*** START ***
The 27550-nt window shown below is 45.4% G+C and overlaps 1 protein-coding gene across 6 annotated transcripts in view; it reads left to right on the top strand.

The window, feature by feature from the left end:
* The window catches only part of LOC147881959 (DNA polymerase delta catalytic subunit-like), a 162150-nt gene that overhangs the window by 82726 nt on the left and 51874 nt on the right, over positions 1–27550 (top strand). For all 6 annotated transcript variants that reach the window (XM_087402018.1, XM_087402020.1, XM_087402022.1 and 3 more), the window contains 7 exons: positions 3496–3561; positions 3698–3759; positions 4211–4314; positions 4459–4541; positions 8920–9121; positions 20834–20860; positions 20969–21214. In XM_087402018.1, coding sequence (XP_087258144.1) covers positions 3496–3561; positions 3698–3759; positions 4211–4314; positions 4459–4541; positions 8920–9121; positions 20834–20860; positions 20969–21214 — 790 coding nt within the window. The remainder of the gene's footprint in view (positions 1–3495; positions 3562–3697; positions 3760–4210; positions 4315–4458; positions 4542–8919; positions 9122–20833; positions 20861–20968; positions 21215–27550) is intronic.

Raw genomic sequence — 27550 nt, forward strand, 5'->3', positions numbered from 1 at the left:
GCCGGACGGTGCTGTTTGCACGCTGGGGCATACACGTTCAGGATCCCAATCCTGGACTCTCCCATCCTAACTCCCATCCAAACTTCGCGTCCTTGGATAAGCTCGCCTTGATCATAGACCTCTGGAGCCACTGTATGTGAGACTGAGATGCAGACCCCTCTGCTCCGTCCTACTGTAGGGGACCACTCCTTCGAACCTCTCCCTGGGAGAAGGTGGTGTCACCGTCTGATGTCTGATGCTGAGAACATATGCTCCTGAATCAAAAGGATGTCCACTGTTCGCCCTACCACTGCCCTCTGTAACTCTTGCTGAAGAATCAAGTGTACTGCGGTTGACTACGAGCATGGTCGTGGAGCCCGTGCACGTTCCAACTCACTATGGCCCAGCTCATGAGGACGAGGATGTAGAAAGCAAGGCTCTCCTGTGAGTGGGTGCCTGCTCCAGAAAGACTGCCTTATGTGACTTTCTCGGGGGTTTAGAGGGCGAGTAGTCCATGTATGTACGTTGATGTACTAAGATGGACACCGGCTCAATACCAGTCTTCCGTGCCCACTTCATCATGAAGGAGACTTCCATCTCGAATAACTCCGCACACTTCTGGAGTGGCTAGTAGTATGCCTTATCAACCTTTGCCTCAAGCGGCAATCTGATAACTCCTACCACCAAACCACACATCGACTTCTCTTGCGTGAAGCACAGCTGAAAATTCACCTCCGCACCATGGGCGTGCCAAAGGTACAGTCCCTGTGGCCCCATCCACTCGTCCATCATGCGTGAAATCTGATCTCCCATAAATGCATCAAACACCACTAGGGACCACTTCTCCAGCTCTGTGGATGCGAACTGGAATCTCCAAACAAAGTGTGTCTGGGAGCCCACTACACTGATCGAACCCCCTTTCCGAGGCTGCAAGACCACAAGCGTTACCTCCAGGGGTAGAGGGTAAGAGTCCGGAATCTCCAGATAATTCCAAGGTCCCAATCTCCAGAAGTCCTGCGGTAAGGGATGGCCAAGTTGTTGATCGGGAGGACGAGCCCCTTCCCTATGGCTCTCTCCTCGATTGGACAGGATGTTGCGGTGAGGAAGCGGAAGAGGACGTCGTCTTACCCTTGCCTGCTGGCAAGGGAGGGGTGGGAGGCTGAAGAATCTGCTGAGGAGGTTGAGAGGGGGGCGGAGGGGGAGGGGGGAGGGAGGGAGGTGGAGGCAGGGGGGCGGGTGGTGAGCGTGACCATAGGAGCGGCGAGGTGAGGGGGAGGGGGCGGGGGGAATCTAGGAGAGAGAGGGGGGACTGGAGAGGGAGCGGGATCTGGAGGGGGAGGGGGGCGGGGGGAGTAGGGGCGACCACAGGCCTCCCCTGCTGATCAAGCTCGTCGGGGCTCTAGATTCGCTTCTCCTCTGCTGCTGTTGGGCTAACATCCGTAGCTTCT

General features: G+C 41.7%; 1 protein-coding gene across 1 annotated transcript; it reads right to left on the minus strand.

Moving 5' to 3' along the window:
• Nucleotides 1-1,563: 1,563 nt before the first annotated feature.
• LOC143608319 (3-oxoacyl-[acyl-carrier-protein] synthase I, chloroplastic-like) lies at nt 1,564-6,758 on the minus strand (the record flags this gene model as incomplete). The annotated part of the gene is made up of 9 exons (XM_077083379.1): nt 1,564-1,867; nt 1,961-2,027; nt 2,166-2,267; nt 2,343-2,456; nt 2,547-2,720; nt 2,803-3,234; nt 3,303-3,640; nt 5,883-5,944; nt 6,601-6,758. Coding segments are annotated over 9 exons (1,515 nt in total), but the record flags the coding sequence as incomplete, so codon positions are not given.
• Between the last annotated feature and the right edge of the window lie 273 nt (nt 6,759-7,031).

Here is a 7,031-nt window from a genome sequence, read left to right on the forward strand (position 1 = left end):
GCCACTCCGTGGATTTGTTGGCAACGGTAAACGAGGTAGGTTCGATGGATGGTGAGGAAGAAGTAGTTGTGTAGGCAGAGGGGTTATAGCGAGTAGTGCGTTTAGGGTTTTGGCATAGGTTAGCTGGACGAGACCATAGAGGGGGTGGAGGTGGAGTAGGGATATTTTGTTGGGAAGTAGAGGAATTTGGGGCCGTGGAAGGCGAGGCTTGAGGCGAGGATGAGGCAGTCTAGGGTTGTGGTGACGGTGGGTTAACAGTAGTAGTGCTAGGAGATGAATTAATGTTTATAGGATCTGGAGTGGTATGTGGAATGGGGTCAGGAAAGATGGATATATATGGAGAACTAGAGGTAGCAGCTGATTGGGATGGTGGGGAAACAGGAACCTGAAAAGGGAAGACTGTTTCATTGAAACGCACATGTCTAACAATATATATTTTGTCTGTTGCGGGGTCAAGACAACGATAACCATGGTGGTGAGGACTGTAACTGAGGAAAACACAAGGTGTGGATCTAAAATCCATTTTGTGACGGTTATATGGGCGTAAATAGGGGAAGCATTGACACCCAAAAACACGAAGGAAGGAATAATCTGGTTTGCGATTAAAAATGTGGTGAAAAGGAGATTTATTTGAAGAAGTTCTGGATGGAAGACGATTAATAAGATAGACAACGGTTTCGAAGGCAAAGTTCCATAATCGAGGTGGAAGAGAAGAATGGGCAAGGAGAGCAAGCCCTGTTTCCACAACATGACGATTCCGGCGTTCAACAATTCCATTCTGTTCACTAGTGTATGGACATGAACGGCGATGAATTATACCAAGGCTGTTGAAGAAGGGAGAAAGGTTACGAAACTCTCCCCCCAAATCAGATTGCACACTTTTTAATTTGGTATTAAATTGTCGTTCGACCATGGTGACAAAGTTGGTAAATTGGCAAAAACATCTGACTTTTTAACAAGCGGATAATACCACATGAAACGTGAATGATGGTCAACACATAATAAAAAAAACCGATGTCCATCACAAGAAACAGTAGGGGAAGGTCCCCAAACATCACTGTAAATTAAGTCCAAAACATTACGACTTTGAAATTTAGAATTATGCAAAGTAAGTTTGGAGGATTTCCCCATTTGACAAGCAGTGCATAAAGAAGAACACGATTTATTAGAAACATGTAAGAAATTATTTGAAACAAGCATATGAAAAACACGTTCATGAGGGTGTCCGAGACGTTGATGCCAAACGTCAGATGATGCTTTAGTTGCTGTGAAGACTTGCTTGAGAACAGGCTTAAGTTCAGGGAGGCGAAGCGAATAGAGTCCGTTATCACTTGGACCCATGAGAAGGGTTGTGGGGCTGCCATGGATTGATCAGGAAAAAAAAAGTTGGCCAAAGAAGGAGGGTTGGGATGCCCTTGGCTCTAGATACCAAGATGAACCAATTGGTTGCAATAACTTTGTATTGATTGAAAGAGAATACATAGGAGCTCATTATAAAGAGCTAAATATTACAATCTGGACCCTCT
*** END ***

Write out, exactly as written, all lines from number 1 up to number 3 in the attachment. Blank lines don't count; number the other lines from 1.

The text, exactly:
The 27550-nt window shown below is 45.4% G+C and overlaps 1 protein-coding gene across 6 annotated transcripts in view; it reads left to right on the top strand.

The window, feature by feature from the left end:
* The window catches only part of LOC147881959 (DNA polymerase delta catalytic subunit-like), a 162150-nt gene that overhangs the window by 82726 nt on the left and 51874 nt on the right, over positions 1–27550 (top strand). For all 6 annotated transcript variants that reach the window (XM_087402018.1, XM_087402020.1, XM_087402022.1 and 3 more), the window contains 7 exons: positions 3496–3561; positions 3698–3759; positions 4211–4314; positions 4459–4541; positions 8920–9121; positions 20834–20860; positions 20969–21214. In XM_087402018.1, coding sequence (XP_087258144.1) covers positions 3496–3561; positions 3698–3759; positions 4211–4314; positions 4459–4541; positions 8920–9121; positions 20834–20860; positions 20969–21214 — 790 coding nt within the window. The remainder of the gene's footprint in view (positions 1–3495; positions 3562–3697; positions 3760–4210; positions 4315–4458; positions 4542–8919; positions 9122–20833; positions 20861–20968; positions 21215–27550) is intronic.